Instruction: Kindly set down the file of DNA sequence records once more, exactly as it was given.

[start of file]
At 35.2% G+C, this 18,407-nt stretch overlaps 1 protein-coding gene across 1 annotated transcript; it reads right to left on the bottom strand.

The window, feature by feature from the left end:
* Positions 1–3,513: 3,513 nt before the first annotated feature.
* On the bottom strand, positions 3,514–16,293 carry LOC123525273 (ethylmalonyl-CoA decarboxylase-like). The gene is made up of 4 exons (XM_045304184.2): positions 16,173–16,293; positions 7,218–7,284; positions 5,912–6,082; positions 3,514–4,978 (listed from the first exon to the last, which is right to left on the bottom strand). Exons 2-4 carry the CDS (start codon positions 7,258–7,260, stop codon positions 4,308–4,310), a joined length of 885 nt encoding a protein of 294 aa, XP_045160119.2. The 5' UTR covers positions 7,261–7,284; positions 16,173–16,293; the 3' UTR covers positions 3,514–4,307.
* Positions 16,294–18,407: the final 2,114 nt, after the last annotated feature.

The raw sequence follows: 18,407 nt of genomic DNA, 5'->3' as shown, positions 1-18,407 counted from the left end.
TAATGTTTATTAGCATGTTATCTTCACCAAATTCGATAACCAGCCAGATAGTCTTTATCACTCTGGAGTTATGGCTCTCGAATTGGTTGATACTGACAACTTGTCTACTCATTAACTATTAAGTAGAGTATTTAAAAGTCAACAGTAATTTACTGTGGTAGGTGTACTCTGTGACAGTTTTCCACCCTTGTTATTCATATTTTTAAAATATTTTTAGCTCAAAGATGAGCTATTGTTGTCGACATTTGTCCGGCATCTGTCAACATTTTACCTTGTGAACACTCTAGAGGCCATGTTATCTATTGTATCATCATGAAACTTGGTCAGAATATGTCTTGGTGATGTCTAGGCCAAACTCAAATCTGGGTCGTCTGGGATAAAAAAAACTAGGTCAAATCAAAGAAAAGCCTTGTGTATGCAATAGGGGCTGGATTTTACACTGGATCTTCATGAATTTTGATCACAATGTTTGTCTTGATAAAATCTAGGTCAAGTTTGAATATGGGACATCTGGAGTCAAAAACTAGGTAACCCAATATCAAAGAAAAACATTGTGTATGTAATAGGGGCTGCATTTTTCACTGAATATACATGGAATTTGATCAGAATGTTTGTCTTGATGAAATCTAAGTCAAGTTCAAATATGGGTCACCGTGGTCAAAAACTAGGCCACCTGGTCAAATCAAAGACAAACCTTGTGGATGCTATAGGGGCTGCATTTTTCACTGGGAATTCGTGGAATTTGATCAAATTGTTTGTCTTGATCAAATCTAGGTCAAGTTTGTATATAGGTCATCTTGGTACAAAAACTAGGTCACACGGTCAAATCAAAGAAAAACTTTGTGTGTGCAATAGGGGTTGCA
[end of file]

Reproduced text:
At 35.2% G+C, this 18,407-nt stretch overlaps 1 protein-coding gene across 1 annotated transcript; it reads right to left on the bottom strand.

The window, feature by feature from the left end:
* Positions 1–3,513: 3,513 nt before the first annotated feature.
* On the bottom strand, positions 3,514–16,293 carry LOC123525273 (ethylmalonyl-CoA decarboxylase-like). The gene is made up of 4 exons (XM_045304184.2): positions 16,173–16,293; positions 7,218–7,284; positions 5,912–6,082; positions 3,514–4,978 (listed from the first exon to the last, which is right to left on the bottom strand). Exons 2-4 carry the CDS (start codon positions 7,258–7,260, stop codon positions 4,308–4,310), a joined length of 885 nt encoding a protein of 294 aa, XP_045160119.2. The 5' UTR covers positions 7,261–7,284; positions 16,173–16,293; the 3' UTR covers positions 3,514–4,307.
* Positions 16,294–18,407: the final 2,114 nt, after the last annotated feature.

The raw sequence follows: 18,407 nt of genomic DNA, 5'->3' as shown, positions 1-18,407 counted from the left end.
TAATGTTTATTAGCATGTTATCTTCACCAAATTCGATAACCAGCCAGATAGTCTTTATCACTCTGGAGTTATGGCTCTCGAATTGGTTGATACTGACAACTTGTCTACTCATTAACTATTAAGTAGAGTATTTAAAAGTCAACAGTAATTTACTGTGGTAGGTGTACTCTGTGACAGTTTTCCACCCTTGTTATTCATATTTTTAAAATATTTTTAGCTCAAAGATGAGCTATTGTTGTCGACATTTGTCCGGCATCTGTCAACATTTTACCTTGTGAACACTCTAGAGGCCATGTTATCTATTGTATCATCATGAAACTTGGTCAGAATATGTCTTGGTGATGTCTAGGCCAAACTCAAATCTGGGTCGTCTGGGATAAAAAAAACTAGGTCAAATCAAAGAAAAGCCTTGTGTATGCAATAGGGGCTGGATTTTACACTGGATCTTCATGAATTTTGATCACAATGTTTGTCTTGATAAAATCTAGGTCAAGTTTGAATATGGGACATCTGGAGTCAAAAACTAGGTAACCCAATATCAAAGAAAAACATTGTGTATGTAATAGGGGCTGCATTTTTCACTGAATATACATGGAATTTGATCAGAATGTTTGTCTTGATGAAATCTAAGTCAAGTTCAAATATGGGTCACCGTGGTCAAAAACTAGGCCACCTGGTCAAATCAAAGACAAACCTTGTGGATGCTATAGGGGCTGCATTTTTCACTGGGAATTCGTGGAATTTGATCAAATTGTTTGTCTTGATCAAATCTAGGTCAAGTTTGTATATAGGTCATCTTGGTACAAAAACTAGGTCACACGGTCAAATCAAAGAAAAACTTTGTGTGTGCAATAGGGGTTGCA